There is no ban on membership in terrorist organizations. Unbelievably there is still parole eligibility for terrorists convicted of mass murders. If the person who planned the World Trade Center bombings, which killed thousands of people, was in Canada and was charged and convicted of this act, unbelievably he would be able to apply for parole. That is unacceptable.

There is nothing in the legislation to speed up extradition from Canada or undo the damage of the Burns v Rafay decision, which allows criminals to flee the consequences of their actions if they can make it to Canada and hide behind our softer laws. It is very difficult, if not impossible, for those people to be extradited to face the consequences of their actions.

Finally, the bill does nothing to improve our ability to detain and deport false refugee claimants who hurt genuine refugee claimants. Nothing is being done in these areas.

I ask the minister these questions. Why is the government now, through closure, slamming the door on the possibility that we could provide true safety and security for our citizens? Why will the government not allow the time for Canadians to be properly alerted to the dangerous and gaping holes? When will the government allow the time as well as the measures, even in other legislation, to close these holes and truly protect the safety and security of Canadians? Why is the government doing this?

Anti-terrorism Act
Government Orders

10:15 a.m.

Edmonton West
Alberta

Liberal

Anne McLellan Minister of Justice and Attorney General of Canada

Mr. Speaker, if the official opposition were truly interested in the security and safety of Canadians, as opposed to stonewalling in terms of the passage of this legislation, it would be supporting us in our efforts to pass this legislation and have it implemented expeditiously.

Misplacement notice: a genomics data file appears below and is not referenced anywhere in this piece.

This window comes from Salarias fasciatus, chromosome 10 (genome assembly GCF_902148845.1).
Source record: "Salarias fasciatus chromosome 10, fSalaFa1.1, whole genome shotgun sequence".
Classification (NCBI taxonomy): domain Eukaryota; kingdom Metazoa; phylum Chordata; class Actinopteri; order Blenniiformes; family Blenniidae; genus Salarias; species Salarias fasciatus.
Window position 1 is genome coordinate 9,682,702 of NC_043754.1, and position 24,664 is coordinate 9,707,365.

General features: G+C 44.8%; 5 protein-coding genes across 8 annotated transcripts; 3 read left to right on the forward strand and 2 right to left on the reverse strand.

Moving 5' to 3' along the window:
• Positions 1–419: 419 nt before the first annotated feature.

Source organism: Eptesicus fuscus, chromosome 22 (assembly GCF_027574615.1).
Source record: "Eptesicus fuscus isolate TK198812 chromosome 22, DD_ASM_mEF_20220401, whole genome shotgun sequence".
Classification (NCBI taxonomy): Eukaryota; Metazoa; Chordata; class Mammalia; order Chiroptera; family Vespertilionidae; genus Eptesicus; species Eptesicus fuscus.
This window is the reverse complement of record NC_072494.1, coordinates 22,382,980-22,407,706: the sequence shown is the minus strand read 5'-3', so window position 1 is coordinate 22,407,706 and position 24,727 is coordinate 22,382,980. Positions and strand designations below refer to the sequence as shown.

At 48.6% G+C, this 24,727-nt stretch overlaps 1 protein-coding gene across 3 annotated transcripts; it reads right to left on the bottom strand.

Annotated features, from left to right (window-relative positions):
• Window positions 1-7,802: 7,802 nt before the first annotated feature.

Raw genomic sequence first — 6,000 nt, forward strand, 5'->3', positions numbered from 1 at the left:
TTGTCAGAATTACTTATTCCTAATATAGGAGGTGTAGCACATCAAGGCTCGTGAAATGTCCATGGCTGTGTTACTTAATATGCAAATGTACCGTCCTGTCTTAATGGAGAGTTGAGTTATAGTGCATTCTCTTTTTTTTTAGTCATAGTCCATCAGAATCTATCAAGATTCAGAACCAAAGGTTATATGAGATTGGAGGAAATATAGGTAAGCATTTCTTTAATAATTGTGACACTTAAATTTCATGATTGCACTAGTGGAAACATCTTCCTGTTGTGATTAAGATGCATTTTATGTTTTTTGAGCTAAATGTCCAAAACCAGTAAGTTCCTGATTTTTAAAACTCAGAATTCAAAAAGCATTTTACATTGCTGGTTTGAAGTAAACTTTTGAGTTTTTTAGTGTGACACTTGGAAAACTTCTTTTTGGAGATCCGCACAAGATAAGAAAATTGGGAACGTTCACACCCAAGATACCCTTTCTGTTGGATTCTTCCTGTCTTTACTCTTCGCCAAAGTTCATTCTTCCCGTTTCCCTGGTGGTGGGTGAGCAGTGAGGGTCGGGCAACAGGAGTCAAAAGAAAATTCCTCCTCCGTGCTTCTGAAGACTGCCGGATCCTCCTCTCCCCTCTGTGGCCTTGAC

Let me respond to a few of the questions asked by the leader of the official opposition. In terms of membership, we have talked on a number of occasions in the House and in committee. The leader and I have had the opportunity in committee to engage on this question and I have explained that what we concentrate on in our criminal law is conduct. What we want to do is ban conduc, not status.

Generally in the criminal law of our country we do not prohibit on the basis of status, that is, who someone is as opposed to what the individual does and the harm resulting from the conduct that would put in jeopardy Canadians and their families.

What we are targeting is conduct: the participation, facilitation, instruction, recruitment and financing. We believe this is a much more effective way to protect the interests of Canadians and their families, than to worry about the status of an individual. That status can be easily concealed and changed. Therefore it is much more important to target the conduct.

The leader of the official opposition talked about the extradition procedures. This legislation does not deal with extradition. I had the pleasure two years ago of taking forward a complete reform of Canada's Extradition Act, the first major reform of that legislation in 90 years. That reform was done in part to ensure that our processes permitted expeditious extradition to countries around the world with whom we had either treaties or other forms of arrangements.

I know my time is up, so I will end my comments there, although I acknowledge that there were a number of other questions asked by the Leader of the Opposition.